Increasing women’s employment and income is key to improving Turkey’s ranking
Ankara, 2 March 2022 – Turkey’s performance on gender equality fails to match its achievements in human development and falls short of other countries at similar levels of development, according to an analysis presented online today. Researched by the Association for Monitoring Gender Equality (CEİD) and commissioned by the United Nations Development Programme (UNDP), the study uses standard UNDP development indices to identify areas of progress and regression over the last two decades. Here, income and education are the biggest concerns.
“Turkey has a lot of catching up to do on gender equality,” said UNDP Resident Representative Louisa Vinton. “The chief benefit of this study is that it points to specific policies and instruments that can help to close the gaps. If these are applied, the good news is that Turkey has the potential to make rapid improvement in its standing.”
The starting point for the study is UNDP’s human development index (HDI), a measure launched in 1990 and measured every year since, which combines data on income, education and health to assess country performance. It then examines how Turkey’s ranking changes when the data are disaggregated by gender to produce a gender development index (GDI). In 2019 Turkey ranked 54th among 189 countries on HDI, putting it in the “very high development” category after two decades of steady progress. But Turkey’s GDI ranking in 2019 was much lower, at 68th of 162 countries; and among OECD countries, Turkey had the lowest gender development ranking of all.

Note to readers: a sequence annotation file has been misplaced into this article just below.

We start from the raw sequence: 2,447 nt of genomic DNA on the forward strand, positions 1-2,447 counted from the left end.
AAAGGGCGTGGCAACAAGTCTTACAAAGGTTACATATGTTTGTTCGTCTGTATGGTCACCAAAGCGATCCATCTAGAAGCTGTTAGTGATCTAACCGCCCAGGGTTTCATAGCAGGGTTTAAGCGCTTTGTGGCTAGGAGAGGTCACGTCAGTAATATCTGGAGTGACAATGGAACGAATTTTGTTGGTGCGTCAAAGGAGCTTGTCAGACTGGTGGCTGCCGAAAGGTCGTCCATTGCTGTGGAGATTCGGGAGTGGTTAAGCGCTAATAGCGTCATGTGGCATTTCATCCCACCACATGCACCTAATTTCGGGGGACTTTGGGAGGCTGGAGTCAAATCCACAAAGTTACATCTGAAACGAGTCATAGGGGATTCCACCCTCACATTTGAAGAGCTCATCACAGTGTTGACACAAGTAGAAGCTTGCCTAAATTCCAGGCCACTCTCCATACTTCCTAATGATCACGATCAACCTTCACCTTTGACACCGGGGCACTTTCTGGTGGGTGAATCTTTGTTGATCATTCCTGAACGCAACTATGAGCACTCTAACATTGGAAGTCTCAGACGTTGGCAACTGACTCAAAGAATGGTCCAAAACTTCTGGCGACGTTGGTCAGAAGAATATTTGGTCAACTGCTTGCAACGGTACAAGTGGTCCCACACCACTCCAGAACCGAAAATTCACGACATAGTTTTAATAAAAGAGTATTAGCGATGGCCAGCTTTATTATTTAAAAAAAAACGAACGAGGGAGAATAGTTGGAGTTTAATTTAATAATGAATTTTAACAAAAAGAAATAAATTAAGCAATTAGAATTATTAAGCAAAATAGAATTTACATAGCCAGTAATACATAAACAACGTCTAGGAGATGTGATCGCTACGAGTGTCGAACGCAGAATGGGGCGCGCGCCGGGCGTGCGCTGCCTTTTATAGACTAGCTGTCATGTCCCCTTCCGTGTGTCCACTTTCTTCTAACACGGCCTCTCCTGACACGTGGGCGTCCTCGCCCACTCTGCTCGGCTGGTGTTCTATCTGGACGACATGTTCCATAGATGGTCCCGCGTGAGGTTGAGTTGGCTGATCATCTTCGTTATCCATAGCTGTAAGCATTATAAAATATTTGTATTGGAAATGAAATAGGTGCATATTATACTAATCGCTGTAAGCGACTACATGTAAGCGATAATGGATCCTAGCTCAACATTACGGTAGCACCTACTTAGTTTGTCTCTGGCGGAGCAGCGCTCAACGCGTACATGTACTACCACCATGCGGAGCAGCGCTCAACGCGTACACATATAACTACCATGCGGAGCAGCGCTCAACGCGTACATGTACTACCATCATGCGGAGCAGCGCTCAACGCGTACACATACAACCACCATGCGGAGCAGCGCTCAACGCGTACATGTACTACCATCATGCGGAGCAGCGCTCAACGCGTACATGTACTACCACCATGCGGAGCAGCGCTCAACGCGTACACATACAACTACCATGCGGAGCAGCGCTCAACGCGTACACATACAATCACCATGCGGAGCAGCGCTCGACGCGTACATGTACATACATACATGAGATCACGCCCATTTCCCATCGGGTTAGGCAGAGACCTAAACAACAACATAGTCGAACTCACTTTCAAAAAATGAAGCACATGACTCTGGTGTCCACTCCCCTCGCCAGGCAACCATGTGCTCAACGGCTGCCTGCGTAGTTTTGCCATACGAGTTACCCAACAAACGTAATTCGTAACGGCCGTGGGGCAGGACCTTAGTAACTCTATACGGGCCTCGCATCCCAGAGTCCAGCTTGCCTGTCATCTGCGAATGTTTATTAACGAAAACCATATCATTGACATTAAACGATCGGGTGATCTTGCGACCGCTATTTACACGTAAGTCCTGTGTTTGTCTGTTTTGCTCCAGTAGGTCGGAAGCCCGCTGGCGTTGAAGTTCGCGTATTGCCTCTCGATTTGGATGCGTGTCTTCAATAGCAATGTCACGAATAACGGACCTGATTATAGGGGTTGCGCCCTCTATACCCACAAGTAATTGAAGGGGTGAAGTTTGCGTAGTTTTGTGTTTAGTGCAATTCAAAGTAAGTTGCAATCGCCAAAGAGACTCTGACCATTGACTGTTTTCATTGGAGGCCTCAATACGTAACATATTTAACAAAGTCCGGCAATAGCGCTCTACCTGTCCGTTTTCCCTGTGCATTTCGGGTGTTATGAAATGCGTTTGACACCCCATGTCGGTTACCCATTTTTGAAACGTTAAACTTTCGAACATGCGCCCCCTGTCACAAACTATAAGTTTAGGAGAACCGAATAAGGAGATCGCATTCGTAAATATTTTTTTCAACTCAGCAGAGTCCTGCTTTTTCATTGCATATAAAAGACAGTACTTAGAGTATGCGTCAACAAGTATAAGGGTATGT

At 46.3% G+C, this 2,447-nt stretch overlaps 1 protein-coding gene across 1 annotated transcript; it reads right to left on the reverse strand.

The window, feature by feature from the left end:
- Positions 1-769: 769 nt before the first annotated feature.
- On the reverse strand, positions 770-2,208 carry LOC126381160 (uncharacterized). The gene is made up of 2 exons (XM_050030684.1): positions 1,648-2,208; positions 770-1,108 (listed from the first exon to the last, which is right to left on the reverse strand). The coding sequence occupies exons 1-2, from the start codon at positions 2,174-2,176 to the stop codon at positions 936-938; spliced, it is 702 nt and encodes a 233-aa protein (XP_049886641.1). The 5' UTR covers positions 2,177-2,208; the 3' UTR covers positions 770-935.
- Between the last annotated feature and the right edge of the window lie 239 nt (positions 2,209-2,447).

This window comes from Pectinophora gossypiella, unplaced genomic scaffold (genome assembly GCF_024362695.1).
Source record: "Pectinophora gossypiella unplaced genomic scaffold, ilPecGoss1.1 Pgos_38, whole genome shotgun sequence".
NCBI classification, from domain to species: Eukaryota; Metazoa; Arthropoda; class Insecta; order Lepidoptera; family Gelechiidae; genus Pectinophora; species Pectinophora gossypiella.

One of main causes is the disparity in income between women and men, the study says. Women’s income, on average, was just 47 percent that of men in 2019. The reason for this is the large share of women remaining outside the workforce: labor force participation rates were just 34 percent for women, against 72.6 percent for men. More recent data show the pandemic has made the situation still worse, pushing the rate for women to just 30 percent.
The report is designed to offer a roadmap for closing the gaps in income and education for women, and thus to bringing Turkey’s gender equality ranking up to par with its ranking on human development. As to the third category, health, women in Turkey live longer than men, on average, though this gap is closing. But maternal mortality and teen pregnancy rates are higher than in countries with comparable human development rankings.
“We hope the report will be a helpful tool for our Turkish partners in setting priorities in the effort to achieve the ambitious targets set in the Sustainable Development Goals, particularly SDG 5 for gender equality,” said Vinton.
The initiative has won praise within UNDP as an excellent example of using HDI data for policy recommendations.
A summary of the report "Raising the Bar: Turkey’s Gender Equality Performance from 2000 to 2019, A Rights-Based Analysis via UNDP Human Development and Gender Development Indices" and the Infographics: https://www.tr.undp.org/content/turkey/en/home/library/corporatereports/Turkiyenin-toplumsal-cinsiyet-esitligi-performansi.html
Contact Information: Faik Uyanık, UNDP Turkey, email@example.com